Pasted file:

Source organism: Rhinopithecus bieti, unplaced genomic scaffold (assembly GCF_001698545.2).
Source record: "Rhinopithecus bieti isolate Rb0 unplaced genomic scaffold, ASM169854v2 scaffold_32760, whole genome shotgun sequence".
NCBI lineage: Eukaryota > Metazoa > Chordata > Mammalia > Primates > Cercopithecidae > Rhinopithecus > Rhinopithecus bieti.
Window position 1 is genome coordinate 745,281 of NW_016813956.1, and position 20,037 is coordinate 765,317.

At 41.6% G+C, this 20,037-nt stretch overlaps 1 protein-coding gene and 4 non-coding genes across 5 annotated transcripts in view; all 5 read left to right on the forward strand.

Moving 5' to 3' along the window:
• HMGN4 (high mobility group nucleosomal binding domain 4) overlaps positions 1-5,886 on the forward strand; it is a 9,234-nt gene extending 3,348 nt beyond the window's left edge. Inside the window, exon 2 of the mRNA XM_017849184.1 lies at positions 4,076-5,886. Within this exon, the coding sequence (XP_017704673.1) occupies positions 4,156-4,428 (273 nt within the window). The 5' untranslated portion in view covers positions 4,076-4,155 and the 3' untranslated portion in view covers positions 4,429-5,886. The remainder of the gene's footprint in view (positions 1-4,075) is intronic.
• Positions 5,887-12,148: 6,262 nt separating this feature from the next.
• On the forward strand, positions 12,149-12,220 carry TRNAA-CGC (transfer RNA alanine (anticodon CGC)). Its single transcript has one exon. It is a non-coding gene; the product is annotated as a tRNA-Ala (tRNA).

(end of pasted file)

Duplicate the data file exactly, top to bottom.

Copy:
Source organism: Rhinopithecus bieti, unplaced genomic scaffold (assembly GCF_001698545.2).
Source record: "Rhinopithecus bieti isolate Rb0 unplaced genomic scaffold, ASM169854v2 scaffold_32760, whole genome shotgun sequence".
NCBI lineage: Eukaryota > Metazoa > Chordata > Mammalia > Primates > Cercopithecidae > Rhinopithecus > Rhinopithecus bieti.
Window position 1 is genome coordinate 745,281 of NW_016813956.1, and position 20,037 is coordinate 765,317.

At 41.6% G+C, this 20,037-nt stretch overlaps 1 protein-coding gene and 4 non-coding genes across 5 annotated transcripts in view; all 5 read left to right on the forward strand.

Moving 5' to 3' along the window:
• HMGN4 (high mobility group nucleosomal binding domain 4) overlaps positions 1-5,886 on the forward strand; it is a 9,234-nt gene extending 3,348 nt beyond the window's left edge. Inside the window, exon 2 of the mRNA XM_017849184.1 lies at positions 4,076-5,886. Within this exon, the coding sequence (XP_017704673.1) occupies positions 4,156-4,428 (273 nt within the window). The 5' untranslated portion in view covers positions 4,076-4,155 and the 3' untranslated portion in view covers positions 4,429-5,886. The remainder of the gene's footprint in view (positions 1-4,075) is intronic.
• Positions 5,887-12,148: 6,262 nt separating this feature from the next.
• On the forward strand, positions 12,149-12,220 carry TRNAA-CGC (transfer RNA alanine (anticodon CGC)). Its single transcript has one exon. It is a non-coding gene; the product is annotated as a tRNA-Ala (tRNA).